According to the AP, Gordon B. Hinckley, president of The Church of Jesus Christ of Latter-day Saints, "defended" the Mormon faith Sunday, saying the beliefs and practices differ from every other church. Specifically, he said, "It is fundamentally different from every other body of religious doctrine of which I know."
Well, no argument there, Gordo. The rest of us have been saying that pretty much since Joseph Smith had his revelation. Your faith is fundamentally different from Christianity.
And yet somehow, in the strange reversible world of Mormonism, Hinkley's argument is intended to support the persistent Mormon claim that they are not fundamentally different -- that they are, somehow, part of the Christian Church.
It's a sort of tired argument, and there is a nice, short piece on it in this week's Christian Century by my seminary classmate Janna Riess, herself a Mormon. Sadly, the Century didn't post the article online. Cutting to the chase, Janna says (more or less) that "If by 'Christian' you mean believing that Jesus is the way to salvation, then we're Christian. If you mean believing that God is the Holy Trinity, then we're not."
This is pretty good, as far as it goes. It is certainly the core of what we traditional Christians have always used as our argument that Mormonism is in fact a different religion: that it offers a dramatically different vision of who God is.
She might have gone a bit further. For example, although there are disagreements among Christians over precisely which ancient texts constitute the rule and norm of faith, we are in universal agreement that the Book of Mormon is a modern forgery, and cannot conceivably be counted among the authentic Scriptures. Likewise, although there are certainly arguments among Christians about eschatology, we are in universal agreement (so far as I know) that Zion will not be rebuilt on the American continent. Neither of these is decisive, however; you can disagree about the canon and the end times and still be a Christian. But you really can't disagree about the Incarnation and the Trinity.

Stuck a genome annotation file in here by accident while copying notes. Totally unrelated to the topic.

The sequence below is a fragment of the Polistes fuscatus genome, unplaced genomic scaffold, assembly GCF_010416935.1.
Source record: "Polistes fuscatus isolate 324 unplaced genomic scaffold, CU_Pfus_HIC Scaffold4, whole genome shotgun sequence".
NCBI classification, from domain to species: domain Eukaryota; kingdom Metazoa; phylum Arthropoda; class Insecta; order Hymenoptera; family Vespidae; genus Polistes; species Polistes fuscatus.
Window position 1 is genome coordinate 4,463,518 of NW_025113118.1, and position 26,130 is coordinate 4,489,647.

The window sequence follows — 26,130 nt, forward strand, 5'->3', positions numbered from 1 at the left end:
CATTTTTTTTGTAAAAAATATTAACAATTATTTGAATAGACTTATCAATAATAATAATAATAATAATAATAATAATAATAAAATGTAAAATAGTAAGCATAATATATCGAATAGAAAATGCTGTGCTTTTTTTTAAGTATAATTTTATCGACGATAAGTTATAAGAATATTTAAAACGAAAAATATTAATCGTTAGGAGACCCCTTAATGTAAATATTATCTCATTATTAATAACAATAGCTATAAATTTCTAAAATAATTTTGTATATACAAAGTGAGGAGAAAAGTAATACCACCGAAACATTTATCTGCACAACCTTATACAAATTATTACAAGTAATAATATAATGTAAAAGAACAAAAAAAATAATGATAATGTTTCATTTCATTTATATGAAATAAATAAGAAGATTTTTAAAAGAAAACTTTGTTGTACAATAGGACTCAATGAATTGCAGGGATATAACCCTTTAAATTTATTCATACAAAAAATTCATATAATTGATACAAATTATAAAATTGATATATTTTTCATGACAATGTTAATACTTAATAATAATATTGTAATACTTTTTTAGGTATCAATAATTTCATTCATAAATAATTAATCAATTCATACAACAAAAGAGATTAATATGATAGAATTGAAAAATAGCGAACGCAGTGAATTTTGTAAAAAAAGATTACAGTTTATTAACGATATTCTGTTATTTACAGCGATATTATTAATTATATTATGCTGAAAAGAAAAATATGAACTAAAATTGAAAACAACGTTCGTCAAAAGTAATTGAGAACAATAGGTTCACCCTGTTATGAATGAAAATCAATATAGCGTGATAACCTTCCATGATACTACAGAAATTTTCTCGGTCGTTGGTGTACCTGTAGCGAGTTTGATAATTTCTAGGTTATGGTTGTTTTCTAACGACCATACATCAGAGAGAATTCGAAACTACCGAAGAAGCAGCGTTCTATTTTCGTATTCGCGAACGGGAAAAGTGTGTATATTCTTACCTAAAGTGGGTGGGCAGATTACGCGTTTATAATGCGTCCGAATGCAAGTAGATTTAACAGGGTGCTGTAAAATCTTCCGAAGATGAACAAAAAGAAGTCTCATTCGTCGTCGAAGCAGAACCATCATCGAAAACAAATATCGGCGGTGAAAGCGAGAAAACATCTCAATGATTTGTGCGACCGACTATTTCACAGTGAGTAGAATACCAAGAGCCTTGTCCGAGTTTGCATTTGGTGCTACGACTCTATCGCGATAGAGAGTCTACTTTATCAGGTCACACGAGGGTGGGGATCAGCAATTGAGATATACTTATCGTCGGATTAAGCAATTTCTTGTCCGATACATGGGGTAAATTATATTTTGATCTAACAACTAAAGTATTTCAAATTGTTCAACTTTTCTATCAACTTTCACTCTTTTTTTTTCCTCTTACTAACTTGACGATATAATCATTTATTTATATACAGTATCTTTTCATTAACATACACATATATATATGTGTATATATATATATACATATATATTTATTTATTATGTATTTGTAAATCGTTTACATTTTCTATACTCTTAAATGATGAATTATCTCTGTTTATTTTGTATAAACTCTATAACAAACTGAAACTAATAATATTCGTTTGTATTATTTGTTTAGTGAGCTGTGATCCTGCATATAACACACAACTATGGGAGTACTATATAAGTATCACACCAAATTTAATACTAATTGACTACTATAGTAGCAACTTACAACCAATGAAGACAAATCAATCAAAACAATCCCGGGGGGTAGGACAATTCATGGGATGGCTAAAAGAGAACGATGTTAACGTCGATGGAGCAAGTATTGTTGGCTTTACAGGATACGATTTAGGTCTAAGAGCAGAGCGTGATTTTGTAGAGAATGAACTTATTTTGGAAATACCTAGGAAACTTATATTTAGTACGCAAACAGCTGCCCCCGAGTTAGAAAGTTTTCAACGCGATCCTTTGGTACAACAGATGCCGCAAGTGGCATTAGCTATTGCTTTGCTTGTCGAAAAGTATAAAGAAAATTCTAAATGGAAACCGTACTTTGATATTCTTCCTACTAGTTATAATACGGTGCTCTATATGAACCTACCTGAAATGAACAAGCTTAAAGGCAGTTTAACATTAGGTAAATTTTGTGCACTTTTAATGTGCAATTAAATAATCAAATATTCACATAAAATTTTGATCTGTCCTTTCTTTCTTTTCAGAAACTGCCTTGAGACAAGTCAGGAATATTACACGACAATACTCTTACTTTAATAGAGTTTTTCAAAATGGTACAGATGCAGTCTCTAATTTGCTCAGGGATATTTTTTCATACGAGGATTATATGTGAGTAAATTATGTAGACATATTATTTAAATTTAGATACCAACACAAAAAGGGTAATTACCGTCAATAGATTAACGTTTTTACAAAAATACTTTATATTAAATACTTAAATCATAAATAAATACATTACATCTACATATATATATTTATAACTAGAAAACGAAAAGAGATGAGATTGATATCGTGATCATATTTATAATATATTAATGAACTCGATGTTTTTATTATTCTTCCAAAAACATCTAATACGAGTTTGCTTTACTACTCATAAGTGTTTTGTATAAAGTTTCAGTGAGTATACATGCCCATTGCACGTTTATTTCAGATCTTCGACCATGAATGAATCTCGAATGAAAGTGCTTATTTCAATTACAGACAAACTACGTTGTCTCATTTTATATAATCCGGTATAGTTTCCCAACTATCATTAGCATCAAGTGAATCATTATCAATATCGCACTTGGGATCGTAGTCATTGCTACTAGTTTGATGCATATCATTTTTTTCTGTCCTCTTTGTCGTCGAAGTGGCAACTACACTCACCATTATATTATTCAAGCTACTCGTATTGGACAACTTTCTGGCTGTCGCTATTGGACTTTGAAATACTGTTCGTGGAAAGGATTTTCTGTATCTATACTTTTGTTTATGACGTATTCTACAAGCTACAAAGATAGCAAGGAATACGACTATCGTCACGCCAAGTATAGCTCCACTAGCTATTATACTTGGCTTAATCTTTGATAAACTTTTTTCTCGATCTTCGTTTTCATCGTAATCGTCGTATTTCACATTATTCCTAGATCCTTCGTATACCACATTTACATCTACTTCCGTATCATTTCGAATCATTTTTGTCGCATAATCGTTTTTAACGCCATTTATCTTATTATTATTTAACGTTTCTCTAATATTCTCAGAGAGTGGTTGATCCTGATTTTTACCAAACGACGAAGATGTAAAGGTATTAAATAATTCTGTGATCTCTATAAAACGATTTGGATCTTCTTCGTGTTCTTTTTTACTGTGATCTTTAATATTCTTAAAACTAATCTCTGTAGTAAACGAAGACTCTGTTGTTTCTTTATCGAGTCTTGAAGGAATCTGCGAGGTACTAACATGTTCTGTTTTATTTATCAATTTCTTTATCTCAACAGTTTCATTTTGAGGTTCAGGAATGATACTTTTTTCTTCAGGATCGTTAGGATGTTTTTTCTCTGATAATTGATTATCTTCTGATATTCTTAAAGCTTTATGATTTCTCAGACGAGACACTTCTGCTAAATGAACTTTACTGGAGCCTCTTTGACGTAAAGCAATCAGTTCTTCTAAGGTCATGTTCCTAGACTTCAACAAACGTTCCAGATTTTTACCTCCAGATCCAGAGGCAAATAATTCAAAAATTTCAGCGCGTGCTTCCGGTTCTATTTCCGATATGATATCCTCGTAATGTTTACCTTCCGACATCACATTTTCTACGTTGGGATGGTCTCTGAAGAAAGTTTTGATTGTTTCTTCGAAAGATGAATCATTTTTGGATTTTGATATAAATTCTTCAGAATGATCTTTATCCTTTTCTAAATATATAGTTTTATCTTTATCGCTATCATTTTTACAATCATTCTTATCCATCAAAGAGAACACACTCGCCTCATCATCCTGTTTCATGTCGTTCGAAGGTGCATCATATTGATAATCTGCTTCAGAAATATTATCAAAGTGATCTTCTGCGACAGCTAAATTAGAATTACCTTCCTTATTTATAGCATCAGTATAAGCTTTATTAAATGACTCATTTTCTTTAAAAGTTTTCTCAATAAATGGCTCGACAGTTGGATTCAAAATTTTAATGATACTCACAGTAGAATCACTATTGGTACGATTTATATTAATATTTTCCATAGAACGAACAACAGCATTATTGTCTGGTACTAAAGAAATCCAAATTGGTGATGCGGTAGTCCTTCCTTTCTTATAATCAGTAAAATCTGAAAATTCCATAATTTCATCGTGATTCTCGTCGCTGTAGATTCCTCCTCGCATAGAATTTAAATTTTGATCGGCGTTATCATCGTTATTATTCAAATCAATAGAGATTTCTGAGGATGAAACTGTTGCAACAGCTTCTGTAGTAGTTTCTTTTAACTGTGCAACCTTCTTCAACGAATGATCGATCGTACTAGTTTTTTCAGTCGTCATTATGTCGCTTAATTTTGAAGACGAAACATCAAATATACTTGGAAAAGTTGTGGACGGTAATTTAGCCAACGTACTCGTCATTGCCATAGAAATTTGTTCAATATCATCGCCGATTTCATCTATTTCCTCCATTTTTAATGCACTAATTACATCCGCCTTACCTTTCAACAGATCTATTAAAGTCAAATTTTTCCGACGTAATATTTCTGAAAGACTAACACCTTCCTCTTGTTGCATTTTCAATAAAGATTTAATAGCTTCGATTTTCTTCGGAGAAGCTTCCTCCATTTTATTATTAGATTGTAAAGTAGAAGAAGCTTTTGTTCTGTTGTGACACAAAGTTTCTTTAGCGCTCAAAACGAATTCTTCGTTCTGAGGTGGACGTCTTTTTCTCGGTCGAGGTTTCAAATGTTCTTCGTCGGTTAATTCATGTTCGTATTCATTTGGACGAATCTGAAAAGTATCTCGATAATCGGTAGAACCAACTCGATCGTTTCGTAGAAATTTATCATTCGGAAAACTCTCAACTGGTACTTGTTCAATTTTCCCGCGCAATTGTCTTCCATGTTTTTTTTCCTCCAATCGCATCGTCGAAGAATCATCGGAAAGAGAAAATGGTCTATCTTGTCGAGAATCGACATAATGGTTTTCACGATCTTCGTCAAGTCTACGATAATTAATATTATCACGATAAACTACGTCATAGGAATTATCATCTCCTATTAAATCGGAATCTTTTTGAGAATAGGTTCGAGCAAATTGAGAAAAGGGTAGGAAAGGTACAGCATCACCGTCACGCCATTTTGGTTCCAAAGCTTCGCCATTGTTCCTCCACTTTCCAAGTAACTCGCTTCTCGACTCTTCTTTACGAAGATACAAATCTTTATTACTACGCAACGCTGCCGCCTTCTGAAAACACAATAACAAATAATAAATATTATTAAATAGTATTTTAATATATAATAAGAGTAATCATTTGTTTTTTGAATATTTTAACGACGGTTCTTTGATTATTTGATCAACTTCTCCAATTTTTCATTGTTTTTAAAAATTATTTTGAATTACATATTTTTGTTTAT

It all boils down to this: the Mormons say -- over and over, especially with one of their own running for president -- that that Christianity can be defined as they define it. The rest of Christianity says that it can't. This isn't an argument that can ever be won, except in the believer's heart.
But look. I can wake up one morning believing that I am a member of the Augusta National Golf Club. Okay, granted, membership is by invitation, and I wasn't invited. And granted, membership fees are a quarter-to-half of a million dollars, more money than I will earn in a lifetime of parish priesting. Still, I believe in my bones that I am a member, because I think the real membership rules -- the secret ones declared by Bobby Jones in 1933, and never written down -- said that all short guys with big mouths were automatically members.
Now, as long as I stay home, the caddies and waiters and so forth may not be able to prove that I'm wrong. But if I show up at the club, they aren't going to let me play, either.
Sigh. It's late at night, and I should probably avoid sports metaphors. But do you see what I'm getting at?